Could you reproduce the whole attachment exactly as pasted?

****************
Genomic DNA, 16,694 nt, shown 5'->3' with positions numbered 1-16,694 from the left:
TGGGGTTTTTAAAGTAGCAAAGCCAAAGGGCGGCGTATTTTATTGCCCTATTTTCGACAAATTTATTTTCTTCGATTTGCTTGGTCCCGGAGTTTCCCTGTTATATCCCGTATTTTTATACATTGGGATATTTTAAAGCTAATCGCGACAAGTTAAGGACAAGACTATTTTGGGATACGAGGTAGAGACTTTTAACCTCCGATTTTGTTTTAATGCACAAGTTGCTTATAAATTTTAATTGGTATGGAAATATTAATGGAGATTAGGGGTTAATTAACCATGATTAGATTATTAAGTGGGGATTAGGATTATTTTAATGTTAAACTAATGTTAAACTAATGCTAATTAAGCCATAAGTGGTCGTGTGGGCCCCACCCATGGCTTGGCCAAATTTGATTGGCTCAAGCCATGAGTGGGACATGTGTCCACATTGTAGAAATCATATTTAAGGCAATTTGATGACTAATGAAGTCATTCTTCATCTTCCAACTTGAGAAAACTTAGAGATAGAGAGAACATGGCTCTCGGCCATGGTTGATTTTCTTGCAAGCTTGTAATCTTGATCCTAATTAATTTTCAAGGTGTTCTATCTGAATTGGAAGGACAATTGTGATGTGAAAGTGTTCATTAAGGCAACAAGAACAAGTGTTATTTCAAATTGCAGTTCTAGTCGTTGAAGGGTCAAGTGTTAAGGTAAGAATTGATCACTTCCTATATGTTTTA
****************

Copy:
Genomic DNA, 16,694 nt, shown 5'->3' with positions numbered 1-16,694 from the left:
TGGGGTTTTTAAAGTAGCAAAGCCAAAGGGCGGCGTATTTTATTGCCCTATTTTCGACAAATTTATTTTCTTCGATTTGCTTGGTCCCGGAGTTTCCCTGTTATATCCCGTATTTTTATACATTGGGATATTTTAAAGCTAATCGCGACAAGTTAAGGACAAGACTATTTTGGGATACGAGGTAGAGACTTTTAACCTCCGATTTTGTTTTAATGCACAAGTTGCTTATAAATTTTAATTGGTATGGAAATATTAATGGAGATTAGGGGTTAATTAACCATGATTAGATTATTAAGTGGGGATTAGGATTATTTTAATGTTAAACTAATGTTAAACTAATGCTAATTAAGCCATAAGTGGTCGTGTGGGCCCCACCCATGGCTTGGCCAAATTTGATTGGCTCAAGCCATGAGTGGGACATGTGTCCACATTGTAGAAATCATATTTAAGGCAATTTGATGACTAATGAAGTCATTCTTCATCTTCCAACTTGAGAAAACTTAGAGATAGAGAGAACATGGCTCTCGGCCATGGTTGATTTTCTTGCAAGCTTGTAATCTTGATCCTAATTAATTTTCAAGGTGTTCTATCTGAATTGGAAGGACAATTGTGATGTGAAAGTGTTCATTAAGGCAACAAGAACAAGTGTTATTTCAAATTGCAGTTCTAGTCGTTGAAGGGTCAAGTGTTAAGGTAAGAATTGATCACTTCCTATATGTTTTA